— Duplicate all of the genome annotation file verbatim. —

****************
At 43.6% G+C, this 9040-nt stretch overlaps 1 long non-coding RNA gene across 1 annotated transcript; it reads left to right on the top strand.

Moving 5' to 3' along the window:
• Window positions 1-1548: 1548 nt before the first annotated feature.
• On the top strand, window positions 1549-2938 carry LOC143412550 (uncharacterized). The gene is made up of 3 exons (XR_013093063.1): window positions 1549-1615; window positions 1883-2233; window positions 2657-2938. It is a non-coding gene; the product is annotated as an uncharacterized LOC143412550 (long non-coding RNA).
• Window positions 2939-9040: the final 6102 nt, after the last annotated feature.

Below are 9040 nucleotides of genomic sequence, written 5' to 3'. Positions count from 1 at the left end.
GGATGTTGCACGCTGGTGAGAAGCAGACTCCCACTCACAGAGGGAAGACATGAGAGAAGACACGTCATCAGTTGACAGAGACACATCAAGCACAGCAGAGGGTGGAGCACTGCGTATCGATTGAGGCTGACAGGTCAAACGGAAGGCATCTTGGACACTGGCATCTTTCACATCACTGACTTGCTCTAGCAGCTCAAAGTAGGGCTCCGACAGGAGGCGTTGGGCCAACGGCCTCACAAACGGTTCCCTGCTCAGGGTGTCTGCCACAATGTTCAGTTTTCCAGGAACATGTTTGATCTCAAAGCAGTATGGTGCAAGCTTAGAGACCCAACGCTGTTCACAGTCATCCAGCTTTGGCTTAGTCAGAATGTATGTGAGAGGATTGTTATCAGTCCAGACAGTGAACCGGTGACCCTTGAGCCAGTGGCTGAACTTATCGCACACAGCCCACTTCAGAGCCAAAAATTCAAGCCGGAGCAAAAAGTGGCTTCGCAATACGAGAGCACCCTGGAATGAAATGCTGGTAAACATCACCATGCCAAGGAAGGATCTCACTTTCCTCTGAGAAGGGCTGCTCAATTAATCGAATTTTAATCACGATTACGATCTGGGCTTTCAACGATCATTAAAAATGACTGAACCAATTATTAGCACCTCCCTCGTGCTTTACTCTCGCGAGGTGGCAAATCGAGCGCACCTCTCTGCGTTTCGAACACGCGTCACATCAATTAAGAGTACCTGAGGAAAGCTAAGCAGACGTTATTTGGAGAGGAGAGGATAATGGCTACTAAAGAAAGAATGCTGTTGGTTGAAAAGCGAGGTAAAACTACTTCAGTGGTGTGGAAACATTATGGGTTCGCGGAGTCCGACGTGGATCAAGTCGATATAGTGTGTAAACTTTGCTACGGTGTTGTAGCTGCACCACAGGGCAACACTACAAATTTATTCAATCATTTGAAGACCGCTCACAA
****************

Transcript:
At 43.6% G+C, this 9040-nt stretch overlaps 1 long non-coding RNA gene across 1 annotated transcript; it reads left to right on the top strand.

Moving 5' to 3' along the window:
• Window positions 1-1548: 1548 nt before the first annotated feature.
• On the top strand, window positions 1549-2938 carry LOC143412550 (uncharacterized). The gene is made up of 3 exons (XR_013093063.1): window positions 1549-1615; window positions 1883-2233; window positions 2657-2938. It is a non-coding gene; the product is annotated as an uncharacterized LOC143412550 (long non-coding RNA).
• Window positions 2939-9040: the final 6102 nt, after the last annotated feature.

Below are 9040 nucleotides of genomic sequence, written 5' to 3'. Positions count from 1 at the left end.
GGATGTTGCACGCTGGTGAGAAGCAGACTCCCACTCACAGAGGGAAGACATGAGAGAAGACACGTCATCAGTTGACAGAGACACATCAAGCACAGCAGAGGGTGGAGCACTGCGTATCGATTGAGGCTGACAGGTCAAACGGAAGGCATCTTGGACACTGGCATCTTTCACATCACTGACTTGCTCTAGCAGCTCAAAGTAGGGCTCCGACAGGAGGCGTTGGGCCAACGGCCTCACAAACGGTTCCCTGCTCAGGGTGTCTGCCACAATGTTCAGTTTTCCAGGAACATGTTTGATCTCAAAGCAGTATGGTGCAAGCTTAGAGACCCAACGCTGTTCACAGTCATCCAGCTTTGGCTTAGTCAGAATGTATGTGAGAGGATTGTTATCAGTCCAGACAGTGAACCGGTGACCCTTGAGCCAGTGGCTGAACTTATCGCACACAGCCCACTTCAGAGCCAAAAATTCAAGCCGGAGCAAAAAGTGGCTTCGCAATACGAGAGCACCCTGGAATGAAATGCTGGTAAACATCACCATGCCAAGGAAGGATCTCACTTTCCTCTGAGAAGGGCTGCTCAATTAATCGAATTTTAATCACGATTACGATCTGGGCTTTCAACGATCATTAAAAATGACTGAACCAATTATTAGCACCTCCCTCGTGCTTTACTCTCGCGAGGTGGCAAATCGAGCGCACCTCTCTGCGTTTCGAACACGCGTCACATCAATTAAGAGTACCTGAGGAAAGCTAAGCAGACGTTATTTGGAGAGGAGAGGATAATGGCTACTAAAGAAAGAATGCTGTTGGTTGAAAAGCGAGGTAAAACTACTTCAGTGGTGTGGAAACATTATGGGTTCGCGGAGTCCGACGTGGATCAAGTCGATATAGTGTGTAAACTTTGCTACGGTGTTGTAGCTGCACCACAGGGCAACACTACAAATTTATTCAATCATTTGAAGACCGCTCACAA